Faith Galderisi, DO '01January 9, 2019
Pediatric Hematologist/Oncologist; Associate Medical Director, Seattle Genetics, Bothell,
“My close friend in high school had bone cancer. She lived effortlessly with a prosthesis
on her lower leg, which made me very sensitive to the fact that we don’t know what
people are going through. She died during my first year in college. . . . My friend
was strong, her situation unimaginable; how was I fortunate to grow up healthy? Her
passing solidified my desire to help children with cancer. I wanted to give back.
I followed that passion. . . . It’s definitely tricky, dealing with the young who
are dying. You can’t completely immerse yourself in their suffering. At the same time,
it is absolutely imperative to remain compassionate. I had to remain a little detached,
so I was clearly thinking of the best treatment for them. It was important to give
myself time to be sad, too. . . . My life was impacted by my patients and their families.
I witnessed profound strength in them. They didn’t act as if nothing was wrong; rather,
their strength was living with the waves of emotion, dealing with the unexpected,
which with pediatric cancer can be the norm. . . . Personally, I found healthy outlets
for physical activity to cope with stress. When my own children were older, I renewed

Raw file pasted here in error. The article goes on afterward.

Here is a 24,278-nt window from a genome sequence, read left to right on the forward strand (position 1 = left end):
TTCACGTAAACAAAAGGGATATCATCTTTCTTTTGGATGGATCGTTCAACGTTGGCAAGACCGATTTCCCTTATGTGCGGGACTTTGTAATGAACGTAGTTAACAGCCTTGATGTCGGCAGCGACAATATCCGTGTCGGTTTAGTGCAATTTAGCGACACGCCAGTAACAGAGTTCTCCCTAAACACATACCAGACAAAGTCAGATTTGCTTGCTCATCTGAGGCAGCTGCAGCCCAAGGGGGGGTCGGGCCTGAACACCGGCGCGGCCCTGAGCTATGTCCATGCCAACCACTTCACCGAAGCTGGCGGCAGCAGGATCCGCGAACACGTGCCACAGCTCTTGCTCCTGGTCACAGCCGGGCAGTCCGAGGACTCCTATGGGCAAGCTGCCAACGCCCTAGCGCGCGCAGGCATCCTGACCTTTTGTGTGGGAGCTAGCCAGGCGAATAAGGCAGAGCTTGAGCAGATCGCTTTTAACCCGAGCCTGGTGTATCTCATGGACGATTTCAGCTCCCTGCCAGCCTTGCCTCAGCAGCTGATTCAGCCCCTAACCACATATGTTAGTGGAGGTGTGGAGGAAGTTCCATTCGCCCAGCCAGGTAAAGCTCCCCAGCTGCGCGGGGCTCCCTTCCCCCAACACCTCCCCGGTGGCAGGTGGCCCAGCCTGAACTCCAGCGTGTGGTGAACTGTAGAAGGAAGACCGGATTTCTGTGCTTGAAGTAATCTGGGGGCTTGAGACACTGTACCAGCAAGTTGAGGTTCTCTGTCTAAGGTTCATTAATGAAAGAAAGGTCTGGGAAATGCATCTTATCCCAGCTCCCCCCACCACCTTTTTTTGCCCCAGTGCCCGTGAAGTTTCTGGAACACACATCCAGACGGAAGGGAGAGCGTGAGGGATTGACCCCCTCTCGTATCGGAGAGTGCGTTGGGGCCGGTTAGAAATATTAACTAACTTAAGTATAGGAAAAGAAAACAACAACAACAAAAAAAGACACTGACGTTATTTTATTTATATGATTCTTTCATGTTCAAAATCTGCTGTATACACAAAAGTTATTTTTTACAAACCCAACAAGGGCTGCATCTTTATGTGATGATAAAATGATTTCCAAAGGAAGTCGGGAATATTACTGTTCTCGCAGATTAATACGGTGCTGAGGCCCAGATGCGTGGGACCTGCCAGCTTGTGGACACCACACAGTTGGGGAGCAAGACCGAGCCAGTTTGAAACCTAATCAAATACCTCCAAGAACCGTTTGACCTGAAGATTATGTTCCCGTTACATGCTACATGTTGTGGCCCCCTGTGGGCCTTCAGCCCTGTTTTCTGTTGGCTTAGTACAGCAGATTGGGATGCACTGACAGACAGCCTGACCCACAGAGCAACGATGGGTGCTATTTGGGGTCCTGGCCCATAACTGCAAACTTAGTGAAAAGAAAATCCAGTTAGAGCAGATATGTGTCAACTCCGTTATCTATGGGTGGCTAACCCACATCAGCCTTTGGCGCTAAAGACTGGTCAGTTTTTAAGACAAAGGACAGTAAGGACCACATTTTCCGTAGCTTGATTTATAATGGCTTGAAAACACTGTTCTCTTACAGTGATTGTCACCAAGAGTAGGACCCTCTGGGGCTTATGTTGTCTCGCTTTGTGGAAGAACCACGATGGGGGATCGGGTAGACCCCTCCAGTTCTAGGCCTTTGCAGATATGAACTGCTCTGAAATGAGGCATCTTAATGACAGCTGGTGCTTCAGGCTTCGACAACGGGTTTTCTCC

my love of running. I signed up for half-marathons, just so I could have some time
for myself and have a physical release of energy when there was so much emotional
intensity. . . . In 2017, I transitioned from patient care to working for Seattle
Genetics, developing and administering clinical trials for new treatments. More than
half of my oncology patients had been on clinical trials or were treated by the protocols
developed by trials. It got to a point where I wanted to do more than deliver the
protocols and treat one patient at a time. I wanted to develop standards of care.
I’m the only physician on a team with a project manager, programmers, biostatisticians
and medical writers. At this point in my life, it feels like a way to have more impact.
. . . My journey has taught me that there is always more evolution that we can have.
I was just in Bangladesh, volunteering with MedGlobal, providing care to Rohingya
refugees. After that experience, I’m looking to do more humanitarian care, which could
include global pediatric oncology work. I’m thinking about the children with cancer
overseas who don’t have access to the treatments. . . . I’m going with the progression.
I’m sticking with the original plan: to provide care to people with cancer. I remain
motivated to assisting those in the greatest despair who need help. I am expecting